Your voice defines you. Don’t let your individuality be misrepresented because your voice doesn’t communicate your soulful essence. Your voice gives you clarity in your life’s direction. It gives you the freedom of expression without holding anything back.

It’s power.

Knowing your voice gives you strength of character. It enhances all areas in your life from your personal relations to your career choices.

3. Surround Yourself with Notable Characters


A captivating book has more than just a main personality and more than an
antagonist and protagonist. It’s filled with other memorable characters. They can make the most mundane day fresh and exhilarating. Unforgettable characters make the story come alive and they’re one of the most important aspects to a good story. They’re distinctive to every book and they make us feel emotions. They help us see the world in new ways. They help us to re-think our own lives and motivations and affect us in a manner so that they live on in our memories for years.

Who do you surround yourself with in life that gives you a different perspective? Who inspires you? Who motivates you? Who helps you step outside of your comfort zone so that you live more experiences?

Are they happy, grouchy, ambitious, optimistic, and enthusiastic? Evaluate the characters in your life to make sure these are the people you want in your book.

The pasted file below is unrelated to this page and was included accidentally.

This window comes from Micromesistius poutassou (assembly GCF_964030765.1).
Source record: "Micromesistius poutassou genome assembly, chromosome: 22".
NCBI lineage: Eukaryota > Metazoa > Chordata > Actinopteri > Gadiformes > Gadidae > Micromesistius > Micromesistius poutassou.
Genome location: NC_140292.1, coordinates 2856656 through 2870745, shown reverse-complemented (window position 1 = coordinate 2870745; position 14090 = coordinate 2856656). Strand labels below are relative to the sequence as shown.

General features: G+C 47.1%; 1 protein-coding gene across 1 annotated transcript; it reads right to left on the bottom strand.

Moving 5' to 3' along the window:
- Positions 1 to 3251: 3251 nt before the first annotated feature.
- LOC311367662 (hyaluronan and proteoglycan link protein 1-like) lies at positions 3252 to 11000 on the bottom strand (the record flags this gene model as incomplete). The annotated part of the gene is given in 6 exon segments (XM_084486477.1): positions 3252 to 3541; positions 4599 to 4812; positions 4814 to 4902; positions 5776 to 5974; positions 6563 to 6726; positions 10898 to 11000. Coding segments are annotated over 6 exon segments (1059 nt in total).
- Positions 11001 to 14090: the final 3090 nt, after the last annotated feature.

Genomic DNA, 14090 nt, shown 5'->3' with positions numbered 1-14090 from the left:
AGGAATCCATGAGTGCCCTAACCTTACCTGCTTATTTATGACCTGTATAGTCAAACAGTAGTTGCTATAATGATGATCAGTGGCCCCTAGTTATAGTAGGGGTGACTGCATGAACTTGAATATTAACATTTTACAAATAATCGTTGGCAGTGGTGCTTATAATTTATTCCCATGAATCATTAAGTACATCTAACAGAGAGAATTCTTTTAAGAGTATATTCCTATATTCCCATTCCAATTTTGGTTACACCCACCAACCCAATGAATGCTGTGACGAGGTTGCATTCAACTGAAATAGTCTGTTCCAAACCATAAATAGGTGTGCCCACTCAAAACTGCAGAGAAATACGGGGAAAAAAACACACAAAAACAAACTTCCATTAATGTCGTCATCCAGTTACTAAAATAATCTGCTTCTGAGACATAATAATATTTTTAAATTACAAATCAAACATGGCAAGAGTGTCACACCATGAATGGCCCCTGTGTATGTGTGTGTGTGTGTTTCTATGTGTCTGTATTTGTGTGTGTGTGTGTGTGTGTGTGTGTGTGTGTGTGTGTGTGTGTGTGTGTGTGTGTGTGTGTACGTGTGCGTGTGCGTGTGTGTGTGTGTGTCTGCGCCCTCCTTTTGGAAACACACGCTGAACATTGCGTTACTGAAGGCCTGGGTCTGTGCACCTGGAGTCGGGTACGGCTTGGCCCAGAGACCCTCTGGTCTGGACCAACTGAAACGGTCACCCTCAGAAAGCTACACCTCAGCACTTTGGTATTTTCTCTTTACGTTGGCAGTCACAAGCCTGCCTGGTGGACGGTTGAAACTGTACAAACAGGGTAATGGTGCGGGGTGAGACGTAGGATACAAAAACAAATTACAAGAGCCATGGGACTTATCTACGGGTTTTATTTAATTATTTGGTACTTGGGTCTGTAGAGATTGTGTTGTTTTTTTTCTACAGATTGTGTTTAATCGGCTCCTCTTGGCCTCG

4. Write a Great Story Line

“If you deliberately plan on being less than you are capable of being, then I warn you that you’ll be unhappy for the rest of your life.” –Abraham Maslow

Make them laugh and make them cry. It makes no difference what elements play into what a great story personally means to you. The point is that you believe it’s exciting. You’re invested in the plot and in the characters. You are living an engaged life and sometimes that makes you want to stay up until 2:00 a.m. because you are not ready to put the book down.

5. Have a Vibrant Setting


Your setting, both work and personal, ground the story. The setting adds to the details of your book. It helps people understand who you are. Settings set the mood, influence the way characters behave, predict events, and invoke passionate responses. Without a setting, it’s just events.

A setting provides a world in which your story plays out. It’s not just important, it’s vital.

6. Think about the Ending and Then Come up with the Middle

If you get stuck on a chapter, skip ahead. Decide how you want your story to end and then work backwards. That way, every decision along the way will be a lot easier to make if you know the end goal and what you are working to accomplish.

It doesn’t matter what chapter or phase of the book you are currently in because each day presents another opportunity to write something new.

It’s up to you. This is your life and career legacy. Your personal legacy is being developed with every single word you write. Write your story the way you want to live it. Write your story the way you want to be remembered.